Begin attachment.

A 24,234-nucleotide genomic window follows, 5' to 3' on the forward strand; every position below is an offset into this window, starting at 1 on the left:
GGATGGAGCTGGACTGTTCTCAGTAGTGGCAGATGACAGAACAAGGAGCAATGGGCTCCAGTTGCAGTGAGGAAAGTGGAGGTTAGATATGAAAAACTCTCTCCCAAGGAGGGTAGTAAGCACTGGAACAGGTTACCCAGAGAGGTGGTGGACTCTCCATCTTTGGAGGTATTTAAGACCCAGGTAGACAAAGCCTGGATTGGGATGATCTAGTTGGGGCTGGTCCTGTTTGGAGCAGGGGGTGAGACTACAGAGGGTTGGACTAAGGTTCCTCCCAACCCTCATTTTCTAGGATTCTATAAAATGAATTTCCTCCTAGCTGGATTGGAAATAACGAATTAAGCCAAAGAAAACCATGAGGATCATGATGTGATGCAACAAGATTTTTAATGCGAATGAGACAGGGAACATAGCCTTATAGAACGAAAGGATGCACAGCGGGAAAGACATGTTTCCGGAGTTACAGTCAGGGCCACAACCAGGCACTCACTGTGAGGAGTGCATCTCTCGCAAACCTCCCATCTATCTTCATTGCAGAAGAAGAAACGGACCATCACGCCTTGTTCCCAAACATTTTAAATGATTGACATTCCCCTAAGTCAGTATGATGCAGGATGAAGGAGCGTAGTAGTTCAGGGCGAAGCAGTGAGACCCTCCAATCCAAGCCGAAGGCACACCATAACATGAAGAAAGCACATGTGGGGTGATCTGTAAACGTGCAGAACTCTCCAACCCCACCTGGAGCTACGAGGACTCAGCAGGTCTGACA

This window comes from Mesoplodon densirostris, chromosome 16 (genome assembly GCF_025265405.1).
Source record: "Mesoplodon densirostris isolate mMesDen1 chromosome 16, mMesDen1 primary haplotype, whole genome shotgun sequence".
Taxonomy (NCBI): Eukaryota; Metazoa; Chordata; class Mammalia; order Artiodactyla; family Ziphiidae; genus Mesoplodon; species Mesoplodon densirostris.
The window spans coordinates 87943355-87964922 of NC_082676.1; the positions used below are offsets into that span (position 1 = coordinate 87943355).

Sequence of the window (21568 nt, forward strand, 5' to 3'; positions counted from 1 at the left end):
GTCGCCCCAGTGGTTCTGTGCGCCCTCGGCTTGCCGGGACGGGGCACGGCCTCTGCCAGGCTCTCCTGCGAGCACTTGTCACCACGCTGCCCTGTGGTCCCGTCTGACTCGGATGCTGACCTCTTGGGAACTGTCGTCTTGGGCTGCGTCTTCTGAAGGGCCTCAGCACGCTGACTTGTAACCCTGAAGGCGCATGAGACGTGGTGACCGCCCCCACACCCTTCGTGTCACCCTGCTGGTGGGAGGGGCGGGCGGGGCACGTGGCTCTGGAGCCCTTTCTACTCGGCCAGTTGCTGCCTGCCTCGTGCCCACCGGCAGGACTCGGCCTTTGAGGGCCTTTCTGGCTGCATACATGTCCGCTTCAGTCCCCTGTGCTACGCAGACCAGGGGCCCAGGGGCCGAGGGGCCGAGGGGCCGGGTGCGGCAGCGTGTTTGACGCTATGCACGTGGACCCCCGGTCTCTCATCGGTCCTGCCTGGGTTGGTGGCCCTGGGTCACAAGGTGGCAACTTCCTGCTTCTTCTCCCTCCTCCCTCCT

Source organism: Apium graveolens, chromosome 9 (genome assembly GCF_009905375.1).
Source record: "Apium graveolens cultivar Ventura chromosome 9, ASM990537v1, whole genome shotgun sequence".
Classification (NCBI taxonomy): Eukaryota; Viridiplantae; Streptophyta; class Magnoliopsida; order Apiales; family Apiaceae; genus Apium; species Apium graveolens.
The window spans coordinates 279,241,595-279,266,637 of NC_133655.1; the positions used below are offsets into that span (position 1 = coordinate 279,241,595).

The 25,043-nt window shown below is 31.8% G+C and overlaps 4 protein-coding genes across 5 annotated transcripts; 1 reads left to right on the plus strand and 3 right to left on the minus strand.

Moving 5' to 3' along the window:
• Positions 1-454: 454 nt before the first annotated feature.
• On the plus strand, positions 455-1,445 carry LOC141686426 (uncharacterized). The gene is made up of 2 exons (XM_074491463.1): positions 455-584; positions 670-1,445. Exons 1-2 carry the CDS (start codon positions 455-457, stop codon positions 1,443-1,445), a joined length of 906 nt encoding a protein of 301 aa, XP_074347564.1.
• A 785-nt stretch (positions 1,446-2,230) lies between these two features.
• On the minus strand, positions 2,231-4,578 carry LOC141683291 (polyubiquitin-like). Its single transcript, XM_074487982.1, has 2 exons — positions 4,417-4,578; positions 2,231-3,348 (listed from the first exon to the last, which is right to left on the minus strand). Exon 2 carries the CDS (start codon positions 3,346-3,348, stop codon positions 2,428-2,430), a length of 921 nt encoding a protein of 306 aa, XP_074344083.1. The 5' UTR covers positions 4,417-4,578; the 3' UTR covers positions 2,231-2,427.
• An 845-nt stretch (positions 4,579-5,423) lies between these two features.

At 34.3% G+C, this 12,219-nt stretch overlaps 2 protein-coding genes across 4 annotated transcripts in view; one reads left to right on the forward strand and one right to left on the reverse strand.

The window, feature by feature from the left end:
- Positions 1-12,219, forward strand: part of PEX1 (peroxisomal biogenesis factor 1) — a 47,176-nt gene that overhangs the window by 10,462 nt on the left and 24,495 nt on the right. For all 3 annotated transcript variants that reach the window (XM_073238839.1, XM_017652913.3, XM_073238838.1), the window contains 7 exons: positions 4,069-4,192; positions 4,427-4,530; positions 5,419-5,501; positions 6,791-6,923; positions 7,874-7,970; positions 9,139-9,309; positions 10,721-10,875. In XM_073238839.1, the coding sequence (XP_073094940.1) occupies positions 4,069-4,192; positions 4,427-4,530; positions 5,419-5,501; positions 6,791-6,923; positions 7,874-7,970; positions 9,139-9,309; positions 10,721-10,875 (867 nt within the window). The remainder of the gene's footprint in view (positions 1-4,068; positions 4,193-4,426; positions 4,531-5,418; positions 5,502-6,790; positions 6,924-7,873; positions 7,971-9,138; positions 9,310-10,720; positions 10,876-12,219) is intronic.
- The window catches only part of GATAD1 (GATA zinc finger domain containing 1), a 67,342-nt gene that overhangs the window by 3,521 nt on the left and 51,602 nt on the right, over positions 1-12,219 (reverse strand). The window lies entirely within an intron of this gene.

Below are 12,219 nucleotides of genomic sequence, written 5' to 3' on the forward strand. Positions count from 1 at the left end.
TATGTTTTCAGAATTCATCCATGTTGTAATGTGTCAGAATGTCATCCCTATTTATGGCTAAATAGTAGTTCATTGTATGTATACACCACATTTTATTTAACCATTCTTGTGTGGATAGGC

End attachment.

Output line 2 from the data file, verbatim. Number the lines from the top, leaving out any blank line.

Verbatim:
GGATGGAGCTGGACTGTTCTCAGTAGTGGCAGATGACAGAACAAGGAGCAATGGGCTCCAGTTGCAGTGAGGAAAGTGGAGGTTAGATATGAAAAACTCTCTCCCAAGGAGGGTAGTAAGCACTGGAACAGGTTACCCAGAGAGGTGGTGGACTCTCCATCTTTGGAGGTATTTAAGACCCAGGTAGACAAAGCCTGGATTGGGATGATCTAGTTGGGGCTGGTCCTGTTTGGAGCAGGGGGTGAGACTACAGAGGGTTGGACTAAGGTTCCTCCCAACCCTCATTTTCTAGGATTCTATAAAATGAATTTCCTCCTAGCTGGATTGGAAATAACGAATTAAGCCAAAGAAAACCATGAGGATCATGATGTGATGCAACAAGATTTTTAATGCGAATGAGACAGGGAACATAGCCTTATAGAACGAAAGGATGCACAGCGGGAAAGACATGTTTCCGGAGTTACAGTCAGGGCCACAACCAGGCACTCACTGTGAGGAGTGCATCTCTCGCAAACCTCCCATCTATCTTCATTGCAGAAGAAGAAACGGACCATCACGCCTTGTTCCCAAACATTTTAAATGATTGACATTCCCCTAAGTCAGTATGATGCAGGATGAAGGAGCGTAGTAGTTCAGGGCGAAGCAGTGAGACCCTCCAATCCAAGCCGAAGGCACACCATAACATGAAGAAAGCACATGTGGGGTGATCTGTAAACGTGCAGAACTCTCCAACCCCACCTGGAGCTACGAGGACTCAGCAGGTCTGACA